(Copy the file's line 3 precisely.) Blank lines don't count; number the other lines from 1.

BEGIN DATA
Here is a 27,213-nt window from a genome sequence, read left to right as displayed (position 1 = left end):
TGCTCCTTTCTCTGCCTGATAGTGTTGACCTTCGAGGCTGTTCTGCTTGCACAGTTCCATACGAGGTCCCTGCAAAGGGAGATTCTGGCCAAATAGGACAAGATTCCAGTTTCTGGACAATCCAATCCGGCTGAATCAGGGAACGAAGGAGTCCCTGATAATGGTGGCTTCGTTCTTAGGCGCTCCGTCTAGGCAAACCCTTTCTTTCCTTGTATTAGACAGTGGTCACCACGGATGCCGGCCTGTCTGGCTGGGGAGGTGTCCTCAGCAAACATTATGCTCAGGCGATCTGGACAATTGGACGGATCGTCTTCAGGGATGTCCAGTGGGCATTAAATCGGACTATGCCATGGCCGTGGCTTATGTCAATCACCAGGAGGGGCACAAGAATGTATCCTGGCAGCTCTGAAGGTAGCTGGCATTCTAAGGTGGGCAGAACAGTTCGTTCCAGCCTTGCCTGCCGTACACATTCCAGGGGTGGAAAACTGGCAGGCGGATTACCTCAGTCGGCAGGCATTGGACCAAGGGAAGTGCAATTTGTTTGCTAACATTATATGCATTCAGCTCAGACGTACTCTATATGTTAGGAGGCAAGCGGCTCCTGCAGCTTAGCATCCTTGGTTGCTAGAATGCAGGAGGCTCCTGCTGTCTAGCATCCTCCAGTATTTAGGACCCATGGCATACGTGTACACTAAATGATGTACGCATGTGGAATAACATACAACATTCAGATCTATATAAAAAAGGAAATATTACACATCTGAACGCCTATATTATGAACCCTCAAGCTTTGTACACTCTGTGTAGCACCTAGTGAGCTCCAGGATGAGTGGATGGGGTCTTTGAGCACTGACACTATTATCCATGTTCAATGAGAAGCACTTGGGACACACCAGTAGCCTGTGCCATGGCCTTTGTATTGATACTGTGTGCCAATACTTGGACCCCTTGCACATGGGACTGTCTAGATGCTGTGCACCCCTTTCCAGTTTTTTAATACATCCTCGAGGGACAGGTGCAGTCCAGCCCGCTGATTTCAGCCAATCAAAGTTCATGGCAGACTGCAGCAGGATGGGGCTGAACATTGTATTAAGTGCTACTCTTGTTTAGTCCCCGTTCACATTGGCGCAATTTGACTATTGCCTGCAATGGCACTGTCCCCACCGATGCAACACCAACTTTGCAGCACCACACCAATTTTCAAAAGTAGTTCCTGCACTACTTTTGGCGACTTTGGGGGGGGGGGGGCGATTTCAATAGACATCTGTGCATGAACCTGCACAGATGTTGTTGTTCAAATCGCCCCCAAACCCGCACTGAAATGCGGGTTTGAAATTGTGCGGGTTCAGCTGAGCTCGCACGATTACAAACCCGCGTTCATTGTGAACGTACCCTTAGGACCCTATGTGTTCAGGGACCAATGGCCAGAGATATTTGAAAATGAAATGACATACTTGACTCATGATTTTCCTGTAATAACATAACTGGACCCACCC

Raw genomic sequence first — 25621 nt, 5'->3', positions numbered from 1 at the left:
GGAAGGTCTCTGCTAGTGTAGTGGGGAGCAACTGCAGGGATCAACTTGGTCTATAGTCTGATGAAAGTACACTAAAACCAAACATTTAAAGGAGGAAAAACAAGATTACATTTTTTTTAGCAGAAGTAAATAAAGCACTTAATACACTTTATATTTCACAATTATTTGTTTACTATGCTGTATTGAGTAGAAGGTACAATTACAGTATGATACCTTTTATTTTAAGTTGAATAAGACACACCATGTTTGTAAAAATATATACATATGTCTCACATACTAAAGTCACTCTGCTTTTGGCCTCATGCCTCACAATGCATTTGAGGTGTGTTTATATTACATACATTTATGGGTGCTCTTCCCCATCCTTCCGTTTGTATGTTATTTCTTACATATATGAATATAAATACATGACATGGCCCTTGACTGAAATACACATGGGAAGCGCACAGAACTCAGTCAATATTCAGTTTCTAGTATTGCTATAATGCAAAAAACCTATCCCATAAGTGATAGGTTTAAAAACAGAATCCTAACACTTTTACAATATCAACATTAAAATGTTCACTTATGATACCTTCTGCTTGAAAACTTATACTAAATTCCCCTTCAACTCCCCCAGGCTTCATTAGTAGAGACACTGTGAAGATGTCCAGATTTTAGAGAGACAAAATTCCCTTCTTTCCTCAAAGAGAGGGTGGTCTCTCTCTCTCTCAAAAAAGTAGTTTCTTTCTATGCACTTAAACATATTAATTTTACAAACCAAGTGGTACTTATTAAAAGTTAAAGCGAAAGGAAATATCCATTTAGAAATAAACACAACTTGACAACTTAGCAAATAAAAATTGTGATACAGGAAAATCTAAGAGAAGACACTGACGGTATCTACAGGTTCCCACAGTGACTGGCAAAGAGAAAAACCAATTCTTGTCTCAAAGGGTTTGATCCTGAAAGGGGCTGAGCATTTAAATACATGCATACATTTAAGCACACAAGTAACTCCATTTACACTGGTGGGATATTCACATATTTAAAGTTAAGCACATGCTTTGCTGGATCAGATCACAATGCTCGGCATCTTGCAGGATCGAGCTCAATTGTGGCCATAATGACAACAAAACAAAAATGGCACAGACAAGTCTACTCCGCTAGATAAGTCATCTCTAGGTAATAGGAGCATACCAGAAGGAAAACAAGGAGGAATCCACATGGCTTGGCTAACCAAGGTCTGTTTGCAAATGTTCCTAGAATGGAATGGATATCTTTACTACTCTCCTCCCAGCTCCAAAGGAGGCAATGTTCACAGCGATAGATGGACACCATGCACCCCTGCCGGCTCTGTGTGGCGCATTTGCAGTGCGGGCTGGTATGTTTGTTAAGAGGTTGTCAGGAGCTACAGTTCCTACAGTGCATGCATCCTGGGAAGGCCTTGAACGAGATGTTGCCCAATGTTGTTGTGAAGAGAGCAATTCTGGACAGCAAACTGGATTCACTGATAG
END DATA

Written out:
Raw genomic sequence first — 25621 nt, 5'->3', positions numbered from 1 at the left: